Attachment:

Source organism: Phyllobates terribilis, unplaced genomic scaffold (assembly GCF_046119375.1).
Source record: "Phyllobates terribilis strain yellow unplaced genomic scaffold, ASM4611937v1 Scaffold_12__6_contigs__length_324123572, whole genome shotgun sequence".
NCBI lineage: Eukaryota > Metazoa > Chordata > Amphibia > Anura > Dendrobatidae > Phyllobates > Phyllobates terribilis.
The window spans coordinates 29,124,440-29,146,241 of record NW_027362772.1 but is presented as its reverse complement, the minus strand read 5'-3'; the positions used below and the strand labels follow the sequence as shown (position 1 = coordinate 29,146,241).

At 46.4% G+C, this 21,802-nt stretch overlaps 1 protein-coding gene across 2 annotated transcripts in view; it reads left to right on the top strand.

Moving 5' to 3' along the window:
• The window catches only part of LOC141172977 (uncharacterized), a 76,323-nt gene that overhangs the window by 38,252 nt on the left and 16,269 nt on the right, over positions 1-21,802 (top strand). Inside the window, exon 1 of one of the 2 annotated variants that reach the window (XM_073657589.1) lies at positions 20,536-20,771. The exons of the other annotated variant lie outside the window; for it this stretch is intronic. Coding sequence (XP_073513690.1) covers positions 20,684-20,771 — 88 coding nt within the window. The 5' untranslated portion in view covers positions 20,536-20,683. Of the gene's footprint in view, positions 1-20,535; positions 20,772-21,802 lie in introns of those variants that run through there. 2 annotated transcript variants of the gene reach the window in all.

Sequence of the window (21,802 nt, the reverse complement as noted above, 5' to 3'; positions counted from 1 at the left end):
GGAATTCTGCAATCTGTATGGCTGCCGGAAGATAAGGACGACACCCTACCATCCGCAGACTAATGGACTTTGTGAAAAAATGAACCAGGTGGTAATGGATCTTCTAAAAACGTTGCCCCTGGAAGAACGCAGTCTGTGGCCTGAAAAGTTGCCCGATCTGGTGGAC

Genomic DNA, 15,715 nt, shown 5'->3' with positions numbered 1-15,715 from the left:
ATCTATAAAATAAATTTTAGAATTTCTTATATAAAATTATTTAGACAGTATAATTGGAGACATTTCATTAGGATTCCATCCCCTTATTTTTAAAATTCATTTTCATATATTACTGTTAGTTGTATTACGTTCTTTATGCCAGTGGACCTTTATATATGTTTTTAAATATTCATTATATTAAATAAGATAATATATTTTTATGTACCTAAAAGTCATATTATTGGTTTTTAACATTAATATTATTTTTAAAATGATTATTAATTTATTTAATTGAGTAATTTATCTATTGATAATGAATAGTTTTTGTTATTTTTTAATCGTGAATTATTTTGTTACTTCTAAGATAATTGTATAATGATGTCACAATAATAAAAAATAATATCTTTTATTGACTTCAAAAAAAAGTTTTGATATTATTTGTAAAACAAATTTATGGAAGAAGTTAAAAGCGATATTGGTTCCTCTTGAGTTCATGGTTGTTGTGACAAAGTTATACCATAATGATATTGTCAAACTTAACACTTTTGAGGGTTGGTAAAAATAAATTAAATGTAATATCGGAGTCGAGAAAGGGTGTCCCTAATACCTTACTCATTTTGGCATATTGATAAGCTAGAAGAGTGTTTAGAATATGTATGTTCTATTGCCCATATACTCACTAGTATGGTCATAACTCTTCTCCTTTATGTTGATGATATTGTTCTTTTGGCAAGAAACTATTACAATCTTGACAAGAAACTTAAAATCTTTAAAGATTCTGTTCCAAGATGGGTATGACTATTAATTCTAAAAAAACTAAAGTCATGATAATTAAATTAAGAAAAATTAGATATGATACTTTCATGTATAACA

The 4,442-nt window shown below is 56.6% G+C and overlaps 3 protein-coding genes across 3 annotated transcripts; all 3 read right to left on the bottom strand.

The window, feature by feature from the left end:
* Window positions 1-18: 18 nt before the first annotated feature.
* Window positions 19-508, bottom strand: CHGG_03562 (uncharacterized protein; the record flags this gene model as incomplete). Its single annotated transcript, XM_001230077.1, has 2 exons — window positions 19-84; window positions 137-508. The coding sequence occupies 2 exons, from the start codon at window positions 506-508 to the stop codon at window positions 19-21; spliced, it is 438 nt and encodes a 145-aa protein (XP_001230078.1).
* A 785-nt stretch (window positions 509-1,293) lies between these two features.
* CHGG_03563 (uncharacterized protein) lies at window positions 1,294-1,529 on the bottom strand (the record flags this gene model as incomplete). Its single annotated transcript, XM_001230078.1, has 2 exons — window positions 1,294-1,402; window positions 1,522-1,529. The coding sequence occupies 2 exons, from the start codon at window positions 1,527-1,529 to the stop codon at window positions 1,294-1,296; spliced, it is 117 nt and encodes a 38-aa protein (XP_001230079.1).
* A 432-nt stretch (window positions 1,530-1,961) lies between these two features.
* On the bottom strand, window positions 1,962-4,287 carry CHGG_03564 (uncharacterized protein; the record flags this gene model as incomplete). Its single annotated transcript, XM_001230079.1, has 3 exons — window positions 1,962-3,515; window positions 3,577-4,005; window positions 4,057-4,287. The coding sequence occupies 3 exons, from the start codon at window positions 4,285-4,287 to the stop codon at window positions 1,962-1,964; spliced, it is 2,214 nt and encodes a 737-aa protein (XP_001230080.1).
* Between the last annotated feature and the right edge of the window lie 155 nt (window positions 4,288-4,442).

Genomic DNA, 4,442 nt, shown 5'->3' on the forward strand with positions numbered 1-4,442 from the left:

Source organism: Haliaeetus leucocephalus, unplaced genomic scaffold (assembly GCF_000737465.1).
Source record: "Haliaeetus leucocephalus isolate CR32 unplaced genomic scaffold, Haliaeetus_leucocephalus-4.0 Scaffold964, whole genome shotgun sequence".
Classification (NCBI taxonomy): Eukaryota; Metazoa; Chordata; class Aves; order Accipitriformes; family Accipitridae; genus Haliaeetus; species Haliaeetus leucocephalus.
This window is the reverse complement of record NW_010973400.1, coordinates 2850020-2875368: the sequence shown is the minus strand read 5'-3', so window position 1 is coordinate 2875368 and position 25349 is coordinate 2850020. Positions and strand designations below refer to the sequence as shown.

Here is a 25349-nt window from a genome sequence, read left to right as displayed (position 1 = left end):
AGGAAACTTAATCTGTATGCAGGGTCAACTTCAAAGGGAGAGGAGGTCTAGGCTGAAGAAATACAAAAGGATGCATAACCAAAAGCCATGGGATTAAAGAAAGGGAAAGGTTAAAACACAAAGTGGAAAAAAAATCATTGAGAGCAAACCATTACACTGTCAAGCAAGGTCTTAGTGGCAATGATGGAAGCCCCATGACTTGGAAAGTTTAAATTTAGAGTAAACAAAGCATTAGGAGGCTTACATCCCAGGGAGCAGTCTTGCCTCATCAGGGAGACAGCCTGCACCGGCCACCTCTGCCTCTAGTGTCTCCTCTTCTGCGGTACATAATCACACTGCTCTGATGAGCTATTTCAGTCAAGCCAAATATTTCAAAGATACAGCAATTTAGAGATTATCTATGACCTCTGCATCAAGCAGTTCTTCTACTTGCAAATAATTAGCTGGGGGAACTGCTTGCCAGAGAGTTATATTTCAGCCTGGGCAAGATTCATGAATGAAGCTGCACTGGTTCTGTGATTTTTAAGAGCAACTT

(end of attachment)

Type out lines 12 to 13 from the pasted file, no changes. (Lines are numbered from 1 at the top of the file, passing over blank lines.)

The 4,442-nt window shown below is 56.6% G+C and overlaps 3 protein-coding genes across 3 annotated transcripts; all 3 read right to left on the bottom strand.

The window, feature by feature from the left end: